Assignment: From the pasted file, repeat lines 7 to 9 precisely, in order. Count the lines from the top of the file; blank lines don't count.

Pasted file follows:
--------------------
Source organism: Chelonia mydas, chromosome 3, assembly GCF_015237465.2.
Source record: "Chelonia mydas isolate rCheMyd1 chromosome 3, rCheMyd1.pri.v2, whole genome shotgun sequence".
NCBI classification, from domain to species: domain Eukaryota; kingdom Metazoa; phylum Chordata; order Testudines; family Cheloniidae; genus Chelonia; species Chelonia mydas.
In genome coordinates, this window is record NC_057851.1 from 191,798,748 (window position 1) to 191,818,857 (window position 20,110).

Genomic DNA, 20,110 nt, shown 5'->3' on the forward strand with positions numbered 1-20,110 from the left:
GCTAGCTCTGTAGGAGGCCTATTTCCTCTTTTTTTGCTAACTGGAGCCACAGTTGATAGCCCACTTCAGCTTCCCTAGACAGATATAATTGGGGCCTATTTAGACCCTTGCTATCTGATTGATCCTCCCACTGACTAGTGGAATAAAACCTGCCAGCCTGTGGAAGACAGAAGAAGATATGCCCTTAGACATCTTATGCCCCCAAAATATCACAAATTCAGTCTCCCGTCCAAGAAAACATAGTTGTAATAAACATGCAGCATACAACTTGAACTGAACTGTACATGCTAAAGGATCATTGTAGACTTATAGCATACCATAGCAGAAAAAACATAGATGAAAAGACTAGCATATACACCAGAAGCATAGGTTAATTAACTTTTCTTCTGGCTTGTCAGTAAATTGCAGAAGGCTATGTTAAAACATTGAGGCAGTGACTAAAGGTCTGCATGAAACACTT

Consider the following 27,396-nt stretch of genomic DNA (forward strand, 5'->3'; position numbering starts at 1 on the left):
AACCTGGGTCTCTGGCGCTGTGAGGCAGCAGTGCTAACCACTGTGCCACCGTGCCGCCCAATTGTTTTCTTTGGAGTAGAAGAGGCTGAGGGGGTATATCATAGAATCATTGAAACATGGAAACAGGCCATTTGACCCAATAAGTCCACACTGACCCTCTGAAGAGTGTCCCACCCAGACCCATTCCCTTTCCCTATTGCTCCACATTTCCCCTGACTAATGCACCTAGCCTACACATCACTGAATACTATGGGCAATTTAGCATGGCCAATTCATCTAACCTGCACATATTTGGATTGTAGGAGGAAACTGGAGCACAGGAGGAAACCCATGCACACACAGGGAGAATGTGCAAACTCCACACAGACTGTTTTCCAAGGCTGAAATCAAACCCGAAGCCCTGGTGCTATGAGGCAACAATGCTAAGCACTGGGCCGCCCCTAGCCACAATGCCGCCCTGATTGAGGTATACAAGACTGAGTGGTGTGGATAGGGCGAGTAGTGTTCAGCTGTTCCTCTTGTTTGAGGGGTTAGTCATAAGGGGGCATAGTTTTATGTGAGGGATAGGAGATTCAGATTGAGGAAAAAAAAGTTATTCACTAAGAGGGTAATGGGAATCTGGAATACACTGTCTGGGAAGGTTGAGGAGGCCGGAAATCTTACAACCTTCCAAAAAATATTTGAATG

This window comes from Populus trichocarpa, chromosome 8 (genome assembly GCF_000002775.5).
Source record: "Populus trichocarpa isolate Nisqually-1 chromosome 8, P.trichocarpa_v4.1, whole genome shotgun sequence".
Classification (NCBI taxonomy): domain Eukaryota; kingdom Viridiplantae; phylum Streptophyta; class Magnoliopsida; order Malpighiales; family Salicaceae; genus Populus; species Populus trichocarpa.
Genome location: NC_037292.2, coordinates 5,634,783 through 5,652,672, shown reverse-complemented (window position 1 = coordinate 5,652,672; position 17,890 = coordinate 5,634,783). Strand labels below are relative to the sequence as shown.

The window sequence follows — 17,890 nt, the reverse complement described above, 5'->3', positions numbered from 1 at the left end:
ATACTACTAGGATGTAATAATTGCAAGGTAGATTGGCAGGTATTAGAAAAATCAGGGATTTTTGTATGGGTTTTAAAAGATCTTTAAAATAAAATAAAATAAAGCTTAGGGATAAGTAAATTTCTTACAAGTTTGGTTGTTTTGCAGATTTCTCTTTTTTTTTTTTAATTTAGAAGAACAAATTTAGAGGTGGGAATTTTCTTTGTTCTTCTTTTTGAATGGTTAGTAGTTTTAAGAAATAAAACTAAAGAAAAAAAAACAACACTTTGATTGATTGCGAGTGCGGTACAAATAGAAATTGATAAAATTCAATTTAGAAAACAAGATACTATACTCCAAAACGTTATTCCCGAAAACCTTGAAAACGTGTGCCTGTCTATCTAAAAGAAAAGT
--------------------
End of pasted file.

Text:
Consider the following 27,396-nt stretch of genomic DNA (forward strand, 5'->3'; position numbering starts at 1 on the left):
AACCTGGGTCTCTGGCGCTGTGAGGCAGCAGTGCTAACCACTGTGCCACCGTGCCGCCCAATTGTTTTCTTTGGAGTAGAAGAGGCTGAGGGGGTATATCATAGAATCATTGAAACATGGAAACAGGCCATTTGACCCAATAAGTCCACACTGACCCTCTGAAGAGTGTCCCACCCAGACCCATTCCCTTTCCCTATTGCTCCACATTTCCCCTGACTAATGCACCTAGCCTACACATCACTGAATACTATGGGCAATTTAGCATGGCCAATTCATCTAACCTGCACATATTTGGATTGTAGGAGGAAACTGGAGCACAGGAGGAAACCCATGCACACACAGGGAGAATGTGCAAACTCCACACAGACTGTTTTCCAAGGCTGAAATCAAACCCGAAGCCCTGGTGCTATGAGGCAACAATGCTAAGCACTGGGCCGCCCCTAGCCACAATGCCGCCCTGATTGAGGTATACAAGACTGAGTGGTGTGGATAGGGCGAGTAGTGTTCAGCTGTTCCTCTTGTTTGAGGGGTTAGTCATAAGGGGGCATAGTTTTATGTGAGGGATAGGAGATTCAGATTGAGGAAAAAAAAGTTATTCACTAAGAGGGTAATGGGAATCTGGAATACACTGTCTGGGAAGGTTGAGGAGGCCGGAAATCTTACAACCTTCCAAAAAATATTTGAATG

This window comes from Populus trichocarpa, chromosome 8 (genome assembly GCF_000002775.5).